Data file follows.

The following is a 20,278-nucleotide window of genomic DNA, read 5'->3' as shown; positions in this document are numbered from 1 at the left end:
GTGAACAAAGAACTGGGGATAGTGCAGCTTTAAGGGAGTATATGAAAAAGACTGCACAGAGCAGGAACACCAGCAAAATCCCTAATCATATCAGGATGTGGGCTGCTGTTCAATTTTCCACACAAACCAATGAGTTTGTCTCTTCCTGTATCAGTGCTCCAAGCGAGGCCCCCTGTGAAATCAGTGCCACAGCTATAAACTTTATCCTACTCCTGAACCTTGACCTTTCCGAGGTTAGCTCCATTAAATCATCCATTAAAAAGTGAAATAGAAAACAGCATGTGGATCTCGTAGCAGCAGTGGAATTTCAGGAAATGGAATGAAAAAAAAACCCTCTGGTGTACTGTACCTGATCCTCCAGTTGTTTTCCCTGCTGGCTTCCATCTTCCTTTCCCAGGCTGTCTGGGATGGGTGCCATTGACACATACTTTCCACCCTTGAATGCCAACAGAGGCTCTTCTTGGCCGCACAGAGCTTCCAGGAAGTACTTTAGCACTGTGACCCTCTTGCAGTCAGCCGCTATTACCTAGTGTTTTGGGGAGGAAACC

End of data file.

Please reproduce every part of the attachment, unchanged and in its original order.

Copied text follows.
The following is a 20,278-nucleotide window of genomic DNA, read 5'->3' as shown; positions in this document are numbered from 1 at the left end:
GTGAACAAAGAACTGGGGATAGTGCAGCTTTAAGGGAGTATATGAAAAAGACTGCACAGAGCAGGAACACCAGCAAAATCCCTAATCATATCAGGATGTGGGCTGCTGTTCAATTTTCCACACAAACCAATGAGTTTGTCTCTTCCTGTATCAGTGCTCCAAGCGAGGCCCCCTGTGAAATCAGTGCCACAGCTATAAACTTTATCCTACTCCTGAACCTTGACCTTTCCGAGGTTAGCTCCATTAAATCATCCATTAAAAAGTGAAATAGAAAACAGCATGTGGATCTCGTAGCAGCAGTGGAATTTCAGGAAATGGAATGAAAAAAAAACCCTCTGGTGTACTGTACCTGATCCTCCAGTTGTTTTCCCTGCTGGCTTCCATCTTCCTTTCCCAGGCTGTCTGGGATGGGTGCCATTGACACATACTTTCCACCCTTGAATGCCAACAGAGGCTCTTCTTGGCCGCACAGAGCTTCCAGGAAGTACTTTAGCACTGTGACCCTCTTGCAGTCAGCCGCTATTACCTAGTGTTTTGGGGAGGAAACC